|Epiphenomenalism, philosophy of mind: theories that conceive the mind as a side effect of brain processes, the mind itself does not cause any effects. See also supervenience, identity theory, mind, brain, materialism, reductionism, dualism, property dualism.|
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Epiphenomenalism/Consciousness/Chalmers: Question: when consciousness only supervenes naturally (but not logically) on the physical, there is apparently no causality involved. Then consciousness would only be a side effect and would not exist at all. (Huxley (1874)) argues thus.
ChalmersVs: the causal unity of our physical world looks only like epiphenomenalism.
VsEpiphenomenalism/Chalmers: a strategy against it would be to deny the causal unity of the physical world. We should not do that. There are better ways that assume more appropriate assumptions of metaphysics and causation.
1. Regularity-Based Causation/Chalmers: Instead of causality, we could assume regularity with Hume. Then one could argue that the behavior itself would have been the same without phenomenological consciousness.
ChalmersVs: there are many systematic regularities between conscious experiences and later physical events, each of which leads us to conclude a causal link.
2. Causal overdetermination: one might assume that a physical and a phenomenal state, although completely separated, might cause a later physical state. Problem: causal redundancy.
Solution: Tooley (1987): we could assume an irreducible causal connection between two physical and one separate irreducible causal connection between a phenomenal and a physical state. This is a non-reducible view of causation.
ChalmersVsTooley: it is not easy to show that there is something wrong with it. I do not pursue this, but it has to be taken seriously.
3. Non-supervenience of the causation: facts about consciousness and those about causation are the only facts which do not logically supervene on certain physical facts.
Chalmers: it is quite natural to speculate as to whether these two kinds of non-supervenience have a common root.
Rosenberg: (1966) has developed this. Rosenberg Thesis: Experience recognizes causation or some aspects of it. After that, causation needs recognition by someone or something.
ChalmersVsRosenberg: this is, of course, very speculative, and leads among other things to panpsychism.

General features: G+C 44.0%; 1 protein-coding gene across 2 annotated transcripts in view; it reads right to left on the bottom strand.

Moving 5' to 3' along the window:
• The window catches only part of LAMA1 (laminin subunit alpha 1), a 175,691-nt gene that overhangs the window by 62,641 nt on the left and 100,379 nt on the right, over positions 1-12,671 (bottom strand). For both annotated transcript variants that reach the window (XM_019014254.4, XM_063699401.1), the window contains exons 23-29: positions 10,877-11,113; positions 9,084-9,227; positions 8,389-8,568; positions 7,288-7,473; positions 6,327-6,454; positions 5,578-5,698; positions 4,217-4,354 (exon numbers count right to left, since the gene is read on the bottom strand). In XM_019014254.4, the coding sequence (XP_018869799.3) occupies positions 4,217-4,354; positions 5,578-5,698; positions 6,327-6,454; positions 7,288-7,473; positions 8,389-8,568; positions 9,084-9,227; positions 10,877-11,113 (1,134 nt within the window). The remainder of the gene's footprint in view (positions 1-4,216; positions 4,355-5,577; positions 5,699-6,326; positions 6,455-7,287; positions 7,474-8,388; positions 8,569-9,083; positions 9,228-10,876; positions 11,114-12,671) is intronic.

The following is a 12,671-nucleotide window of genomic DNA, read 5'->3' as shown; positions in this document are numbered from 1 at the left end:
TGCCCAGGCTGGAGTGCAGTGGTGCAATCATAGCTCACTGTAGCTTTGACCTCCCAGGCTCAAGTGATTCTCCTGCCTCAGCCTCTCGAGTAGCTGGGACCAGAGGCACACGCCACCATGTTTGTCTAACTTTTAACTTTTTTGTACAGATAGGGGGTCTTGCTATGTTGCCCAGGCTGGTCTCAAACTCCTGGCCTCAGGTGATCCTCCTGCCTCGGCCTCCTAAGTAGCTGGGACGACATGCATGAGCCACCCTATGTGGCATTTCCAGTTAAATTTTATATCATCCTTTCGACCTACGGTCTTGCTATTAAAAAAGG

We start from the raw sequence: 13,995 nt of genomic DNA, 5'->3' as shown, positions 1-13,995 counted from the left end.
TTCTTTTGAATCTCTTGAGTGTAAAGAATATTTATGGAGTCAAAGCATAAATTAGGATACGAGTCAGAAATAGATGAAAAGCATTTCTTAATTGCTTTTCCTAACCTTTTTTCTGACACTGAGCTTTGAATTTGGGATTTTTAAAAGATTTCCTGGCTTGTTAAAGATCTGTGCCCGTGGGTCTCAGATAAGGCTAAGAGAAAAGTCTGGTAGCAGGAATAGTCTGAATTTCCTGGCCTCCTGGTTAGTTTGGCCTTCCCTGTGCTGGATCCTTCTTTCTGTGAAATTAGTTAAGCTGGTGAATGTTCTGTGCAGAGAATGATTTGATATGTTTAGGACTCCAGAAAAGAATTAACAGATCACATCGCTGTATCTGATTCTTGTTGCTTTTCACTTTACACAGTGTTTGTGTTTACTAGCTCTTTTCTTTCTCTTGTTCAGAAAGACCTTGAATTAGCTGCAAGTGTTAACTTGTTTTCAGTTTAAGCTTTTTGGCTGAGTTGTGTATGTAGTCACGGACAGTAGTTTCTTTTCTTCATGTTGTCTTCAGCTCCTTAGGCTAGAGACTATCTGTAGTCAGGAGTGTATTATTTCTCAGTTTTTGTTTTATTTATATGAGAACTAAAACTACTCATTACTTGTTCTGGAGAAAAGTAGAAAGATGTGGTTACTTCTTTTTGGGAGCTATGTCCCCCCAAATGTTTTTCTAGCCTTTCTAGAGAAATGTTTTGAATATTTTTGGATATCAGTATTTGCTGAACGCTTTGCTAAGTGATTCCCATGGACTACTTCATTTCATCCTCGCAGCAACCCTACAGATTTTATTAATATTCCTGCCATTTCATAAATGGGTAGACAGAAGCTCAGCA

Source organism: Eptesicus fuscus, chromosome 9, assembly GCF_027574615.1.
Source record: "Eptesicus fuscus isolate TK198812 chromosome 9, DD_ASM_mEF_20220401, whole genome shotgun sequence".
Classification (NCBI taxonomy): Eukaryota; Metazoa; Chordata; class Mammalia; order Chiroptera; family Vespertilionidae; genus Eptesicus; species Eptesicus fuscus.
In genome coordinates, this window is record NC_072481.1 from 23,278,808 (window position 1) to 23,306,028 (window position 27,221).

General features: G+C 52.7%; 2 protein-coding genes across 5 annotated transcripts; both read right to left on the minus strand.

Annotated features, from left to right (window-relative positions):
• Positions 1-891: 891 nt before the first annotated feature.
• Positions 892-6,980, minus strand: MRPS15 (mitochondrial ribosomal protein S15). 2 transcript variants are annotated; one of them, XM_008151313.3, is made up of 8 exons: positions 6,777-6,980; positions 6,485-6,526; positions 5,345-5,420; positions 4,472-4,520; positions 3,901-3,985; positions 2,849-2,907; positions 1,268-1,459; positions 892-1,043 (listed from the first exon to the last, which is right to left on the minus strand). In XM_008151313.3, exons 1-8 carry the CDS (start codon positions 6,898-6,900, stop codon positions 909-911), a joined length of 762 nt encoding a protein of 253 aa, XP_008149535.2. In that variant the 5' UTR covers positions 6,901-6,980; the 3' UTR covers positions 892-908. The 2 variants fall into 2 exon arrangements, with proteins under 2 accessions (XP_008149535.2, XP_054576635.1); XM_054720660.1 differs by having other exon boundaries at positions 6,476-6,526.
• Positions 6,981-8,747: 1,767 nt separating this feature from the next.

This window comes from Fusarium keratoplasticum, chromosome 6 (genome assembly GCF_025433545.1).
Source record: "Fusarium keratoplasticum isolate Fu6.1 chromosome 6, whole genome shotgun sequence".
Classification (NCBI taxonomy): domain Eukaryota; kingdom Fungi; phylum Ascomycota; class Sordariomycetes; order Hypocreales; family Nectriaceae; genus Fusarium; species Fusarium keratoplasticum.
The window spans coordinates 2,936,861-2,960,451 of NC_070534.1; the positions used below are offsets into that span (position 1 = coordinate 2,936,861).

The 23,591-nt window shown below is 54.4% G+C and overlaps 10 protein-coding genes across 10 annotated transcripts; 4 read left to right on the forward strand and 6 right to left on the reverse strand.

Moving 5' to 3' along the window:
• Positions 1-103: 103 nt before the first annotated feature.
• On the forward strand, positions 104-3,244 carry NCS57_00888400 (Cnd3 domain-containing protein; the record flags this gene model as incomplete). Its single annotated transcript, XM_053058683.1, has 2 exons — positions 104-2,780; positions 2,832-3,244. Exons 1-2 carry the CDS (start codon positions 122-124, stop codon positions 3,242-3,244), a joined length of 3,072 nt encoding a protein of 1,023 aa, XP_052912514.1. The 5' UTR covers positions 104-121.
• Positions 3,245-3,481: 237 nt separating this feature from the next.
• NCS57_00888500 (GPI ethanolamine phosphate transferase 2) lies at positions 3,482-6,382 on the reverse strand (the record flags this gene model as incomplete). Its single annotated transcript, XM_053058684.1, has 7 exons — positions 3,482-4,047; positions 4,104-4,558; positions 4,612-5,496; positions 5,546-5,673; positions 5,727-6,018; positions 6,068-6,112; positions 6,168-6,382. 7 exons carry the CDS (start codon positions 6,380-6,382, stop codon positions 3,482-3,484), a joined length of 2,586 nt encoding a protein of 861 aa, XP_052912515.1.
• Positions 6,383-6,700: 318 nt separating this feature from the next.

In addition, the zombie problem would persist.
4. The intrinsic nature of the physical: thesis: a physical theory characterizes above all the relations of its entities, i.e. its propensities to interact with other elements.
Problem: what is it that causes all these relations of causation and combinations? Russell (1927): This is what the physical theory is silent about.
Solution: to adopt an intrinsic nature of the physical elements.
Chalmers: the only class of such intrinsic properties would be the class of phenomenal properties.
There must be no panpsychism following from this. Instead, we can assume proto-phanomenal properties.
VsEpiphenomenalism/Chalmers: Arguments against it fall into three classes:
1. Those which concern the relations of experience to normal behavior,
2. Those which concern the relations of experience to judgments about normal behavior,
3. Those which concern the overall picture of the world, which provokes the acceptance of epiphenomenalism.
Ad 1. VsEpiphenomenalism: For example, the intuitions about why I withdraw my hand from a flame are strong, on the other hand, we can clarify these intuitions by assuming regularities. We simply perceive experiences more directly than the corresponding brain states.
Ad 2. VsEpiphenomenalism: It seems to be extremely counterintuitive that our experiences could be irrelevant to the explanation of our behavior.
Ad. 3. VsEpiphenomenalism: the image of the world which is drawn by it is implausible because there should be nomological appendages which are not integrated into the system of other natural laws.
Epiphenomenalism/Chalmers: I do not describe my own position as epiphenomenalism. The question of the causal relevance of experience remains unanswered.
The Conscious Mind Oxford New York 1996
Constructing the World Oxford 2014